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JustinT wrote: |

(i.e., think "semantic" security (IND-CPA), and other notions, such as IND-CCA, IND-CCA2, NM-CPA, NM-CCA, NM-CCA2, et cetera) |

Justin, I'm not familiar with these terms; Could you point to where I can find out the definitions of these terms?

(And thanks for your response to my previous post, which was very clear and helpful, as always.)

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Dwonis wrote: |

Justin, I'm not familiar with these terms; Could you point to where I can find out the definitions of these terms? |

Sure. I've researched this a bit, for the purpose of finding the necessary references that I'll cite, in a moment, which meticulously discuss these terms, which are referred to as "notions of security", collectively; they are basically definitions used for the purpose of formalizing security, in a strong sense, for a particular scheme or service. Primarily, these have been formalized for asymmetric (public-key) primitives, but they can be generalized, and extended, to adapt to symmetric primitives, as well; this was done, for example, in an analysis by Bellare, Desai, Jokipii, and Rogaway, entitled, "A Concrete Security Treatment of Symmetric Encryption: Analysis of the DES Modes of Operation."

If you have access to a college or university that can obtain scientific publications, that might greatly aid in finding a lot of material to research. First, for an introduction into semantic security, which corresponds to IND-CPA, or [polynomial] Indistinguishable Chosen-Plaintext Attack, study Goldwasser and Micali's "Probabilistic Encryption", in the Journal of Computer and System Sciences, 28:270-299, 1984.

After such, you'll move into stronger notions of security, beginning with the model IND-CCA, or Indistinguishable Chosen-Ciphertext Attack; I would recommend studying a "game", of cryptanalytical attack, affectionately referred to as the "lunchtime attack", oftentimes, which is a product of Naor and Yung's work, entitled, "Public-key Cryptosystems Provably Secure against Chosen Ciphertext Attacks", which you can obtain in multiple formats, here.

Next, we'll take this even further, using a new attack "game", referred to as the small-hours attack. This scenario entails the model IND-CCA2, or Indistinguishable Adaptive Chosen-Ciphertext Attack, which Rackoff and Simon propose in their paper entitled, "Non-Interactive Zero-Knowledge Proof of Knowledge and Chosen-Ciphertext Attack", in (editor, J. Feigenbaum) Advances in Cryptology - Proceedings of CRYPTO '91, Lecture Notes in Computer Science 576, pages 433-444, Springer-Verlag, 1992.

When dealing with indistinguishable security, as in the above schemes, we're usually dealing with decisional-based problems; with NM, or Non-Malleable, security, we're dealing with computational-based problems, more so, which suggest obvious differences. For an extensive look into this branch of security notions, refer to "Non-Malleable Cryptography", by Dolev, Dwork, and Naor, which can be obtained, also, in multiple formats, here.

Also, keep in mind that there is a level of equivalence (i.e., relations, reductions, et cetera), between NM-based and IND-based security, and much of that is discussed in, "Relations Among Notions of Security for Public-Key Encryption Schemes", in (editor, H. Krawczyk) Advances in Cryptology - Proceedings of CRYPTO '98, Lecture Notes in Computer Science 1462, pages 26-45, Springer-Verlag, 1998, by Bellare, Desai, Pointcheval, and Rogaway; it is also extended, by Bellare and Sahai, here.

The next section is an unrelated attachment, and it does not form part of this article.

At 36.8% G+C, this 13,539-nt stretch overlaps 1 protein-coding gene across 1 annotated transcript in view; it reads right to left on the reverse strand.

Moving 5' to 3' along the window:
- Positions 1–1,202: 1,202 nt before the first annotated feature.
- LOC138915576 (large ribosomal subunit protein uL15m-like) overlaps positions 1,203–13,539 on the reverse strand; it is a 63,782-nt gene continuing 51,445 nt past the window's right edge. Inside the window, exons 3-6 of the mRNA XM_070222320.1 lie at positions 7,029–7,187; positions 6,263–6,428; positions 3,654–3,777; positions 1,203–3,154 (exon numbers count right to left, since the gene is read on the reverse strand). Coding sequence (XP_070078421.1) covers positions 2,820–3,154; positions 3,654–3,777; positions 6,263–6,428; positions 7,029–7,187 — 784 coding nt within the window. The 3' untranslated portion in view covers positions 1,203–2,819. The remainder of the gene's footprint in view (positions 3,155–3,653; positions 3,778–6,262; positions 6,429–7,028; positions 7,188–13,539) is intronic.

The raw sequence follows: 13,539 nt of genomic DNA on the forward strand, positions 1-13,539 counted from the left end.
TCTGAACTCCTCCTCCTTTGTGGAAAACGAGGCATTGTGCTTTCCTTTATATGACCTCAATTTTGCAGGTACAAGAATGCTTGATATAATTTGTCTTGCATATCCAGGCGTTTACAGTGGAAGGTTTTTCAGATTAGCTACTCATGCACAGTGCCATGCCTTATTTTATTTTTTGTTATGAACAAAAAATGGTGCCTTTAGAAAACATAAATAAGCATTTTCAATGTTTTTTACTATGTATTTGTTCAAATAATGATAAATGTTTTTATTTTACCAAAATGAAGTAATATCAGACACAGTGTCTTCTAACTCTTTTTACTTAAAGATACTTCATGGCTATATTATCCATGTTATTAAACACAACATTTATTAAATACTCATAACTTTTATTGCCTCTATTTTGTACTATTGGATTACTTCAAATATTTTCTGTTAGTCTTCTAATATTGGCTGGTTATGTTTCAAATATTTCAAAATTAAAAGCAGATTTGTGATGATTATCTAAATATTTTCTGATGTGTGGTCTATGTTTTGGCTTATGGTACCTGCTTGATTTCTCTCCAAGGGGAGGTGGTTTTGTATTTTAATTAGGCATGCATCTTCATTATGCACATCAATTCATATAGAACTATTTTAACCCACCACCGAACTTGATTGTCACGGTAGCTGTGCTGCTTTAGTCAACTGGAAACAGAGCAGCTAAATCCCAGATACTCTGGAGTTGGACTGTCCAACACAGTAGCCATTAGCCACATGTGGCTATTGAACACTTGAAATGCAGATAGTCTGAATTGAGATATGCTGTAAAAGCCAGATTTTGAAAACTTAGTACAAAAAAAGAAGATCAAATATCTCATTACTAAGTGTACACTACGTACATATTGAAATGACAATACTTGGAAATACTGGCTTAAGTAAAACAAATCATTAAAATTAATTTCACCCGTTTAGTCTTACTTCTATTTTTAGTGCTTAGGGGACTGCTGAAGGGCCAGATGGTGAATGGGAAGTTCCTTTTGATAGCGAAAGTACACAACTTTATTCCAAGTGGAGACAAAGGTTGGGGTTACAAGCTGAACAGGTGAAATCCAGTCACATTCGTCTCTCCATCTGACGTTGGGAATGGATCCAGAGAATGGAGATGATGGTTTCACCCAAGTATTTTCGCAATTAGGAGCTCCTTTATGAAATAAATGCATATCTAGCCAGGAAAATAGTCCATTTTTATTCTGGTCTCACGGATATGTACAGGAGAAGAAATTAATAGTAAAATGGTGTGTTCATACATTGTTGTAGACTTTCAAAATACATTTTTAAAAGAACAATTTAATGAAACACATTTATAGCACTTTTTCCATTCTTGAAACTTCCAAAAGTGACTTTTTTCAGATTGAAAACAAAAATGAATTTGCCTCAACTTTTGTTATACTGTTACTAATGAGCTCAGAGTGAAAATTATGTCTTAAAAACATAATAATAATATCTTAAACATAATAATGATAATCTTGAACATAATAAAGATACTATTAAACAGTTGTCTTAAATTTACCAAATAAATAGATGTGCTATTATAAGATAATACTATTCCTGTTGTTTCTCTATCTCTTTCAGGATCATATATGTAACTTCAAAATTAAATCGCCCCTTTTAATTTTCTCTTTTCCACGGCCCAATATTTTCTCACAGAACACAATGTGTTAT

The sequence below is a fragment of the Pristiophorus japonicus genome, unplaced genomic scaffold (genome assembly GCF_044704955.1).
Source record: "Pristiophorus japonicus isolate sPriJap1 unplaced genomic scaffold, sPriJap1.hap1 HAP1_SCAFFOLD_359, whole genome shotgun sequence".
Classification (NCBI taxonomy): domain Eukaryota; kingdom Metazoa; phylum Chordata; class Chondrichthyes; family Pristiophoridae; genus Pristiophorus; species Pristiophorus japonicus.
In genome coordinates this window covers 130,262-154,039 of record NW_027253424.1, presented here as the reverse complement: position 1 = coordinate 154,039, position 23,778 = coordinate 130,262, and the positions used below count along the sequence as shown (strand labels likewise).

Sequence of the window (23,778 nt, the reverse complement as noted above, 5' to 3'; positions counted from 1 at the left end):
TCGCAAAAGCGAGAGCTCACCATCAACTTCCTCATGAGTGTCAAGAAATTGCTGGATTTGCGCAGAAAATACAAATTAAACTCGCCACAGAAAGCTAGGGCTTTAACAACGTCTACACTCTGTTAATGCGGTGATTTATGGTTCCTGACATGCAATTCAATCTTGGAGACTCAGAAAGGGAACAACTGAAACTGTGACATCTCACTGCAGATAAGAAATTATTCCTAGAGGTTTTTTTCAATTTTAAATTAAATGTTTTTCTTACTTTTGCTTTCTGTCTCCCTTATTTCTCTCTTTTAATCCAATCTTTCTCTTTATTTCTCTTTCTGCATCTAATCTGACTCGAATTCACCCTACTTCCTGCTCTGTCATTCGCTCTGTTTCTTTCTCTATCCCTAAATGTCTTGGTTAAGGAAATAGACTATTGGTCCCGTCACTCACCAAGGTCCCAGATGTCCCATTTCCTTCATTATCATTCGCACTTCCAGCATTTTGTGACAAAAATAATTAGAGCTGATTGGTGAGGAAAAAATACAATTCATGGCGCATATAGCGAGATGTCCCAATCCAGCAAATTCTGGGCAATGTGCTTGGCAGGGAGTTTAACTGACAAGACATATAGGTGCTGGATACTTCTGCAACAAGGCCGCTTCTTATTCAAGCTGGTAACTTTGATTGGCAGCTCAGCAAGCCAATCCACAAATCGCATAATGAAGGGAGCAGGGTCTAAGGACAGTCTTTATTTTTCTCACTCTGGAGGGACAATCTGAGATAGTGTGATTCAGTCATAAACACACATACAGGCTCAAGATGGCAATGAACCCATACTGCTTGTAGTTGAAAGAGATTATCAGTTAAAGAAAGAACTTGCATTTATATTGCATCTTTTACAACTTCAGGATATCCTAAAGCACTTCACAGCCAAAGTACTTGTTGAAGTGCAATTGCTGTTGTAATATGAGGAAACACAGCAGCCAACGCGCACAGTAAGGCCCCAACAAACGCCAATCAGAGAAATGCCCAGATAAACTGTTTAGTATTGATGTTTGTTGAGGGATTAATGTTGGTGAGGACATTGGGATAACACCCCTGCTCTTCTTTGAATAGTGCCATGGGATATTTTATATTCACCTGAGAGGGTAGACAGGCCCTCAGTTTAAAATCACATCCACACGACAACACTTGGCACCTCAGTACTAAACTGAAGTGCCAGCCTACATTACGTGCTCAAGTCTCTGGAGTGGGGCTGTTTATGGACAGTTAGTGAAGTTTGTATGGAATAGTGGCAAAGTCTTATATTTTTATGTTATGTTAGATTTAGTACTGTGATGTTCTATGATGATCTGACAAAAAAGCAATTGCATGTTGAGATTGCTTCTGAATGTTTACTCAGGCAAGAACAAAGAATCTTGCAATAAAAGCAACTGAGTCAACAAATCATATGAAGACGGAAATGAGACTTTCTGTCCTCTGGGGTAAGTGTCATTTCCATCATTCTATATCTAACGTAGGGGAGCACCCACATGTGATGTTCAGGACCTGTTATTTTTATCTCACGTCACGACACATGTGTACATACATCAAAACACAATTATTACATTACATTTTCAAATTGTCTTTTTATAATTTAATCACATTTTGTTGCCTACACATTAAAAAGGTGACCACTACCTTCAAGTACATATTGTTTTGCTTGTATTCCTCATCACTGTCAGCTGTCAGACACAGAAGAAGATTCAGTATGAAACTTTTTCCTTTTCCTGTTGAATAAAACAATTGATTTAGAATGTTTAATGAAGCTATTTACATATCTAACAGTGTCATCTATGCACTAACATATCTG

Thanks to Citeseer, I was able to find the above papers, available online; it is, by far, one of the best online repositories for cryptographic publication referencing. As you view the page, pay close attention to the similar and related documents, as you may find many other interesting papers that correlate in some manner. I'm in a bit of a hurry, at the moment, so I wasn't able to find the other papers, although I did provide the bibliography entries, in hopes that they'll come in handy. Again, a college or university may have access to such publications.

This was just a very brief overview of what the terminology stands for, as well as references to where they are torrentially discussed. I say this, for the simple reason that this study of formalizing notions of security is vast, to say the least, and there is a plethora of other notions, pertaining to both symmetric and asymmetric primitives and protocols. Finally, for a decent textbook treatment of the information I just provided, I'd suggest giving "Modern Cryptography", by Wenbo Mao, a look. Otherwise, feel free to inquire on any other aspects that need clarification or elaboration, and I'll reply as soon as possible.

On a side note, if, for some reason, the papers above are not sufficient enough in describing the different notions, or you haven't access to the particular ones I didn't find copies of, I can define the terms a little deeper, if need be. But beware, it will be a long, long post.

Quote: |

(And thanks for your response to my previous post, which was very clear and helpful, as always.) |

Awesome. I'm glad it did. You're quite welcome.

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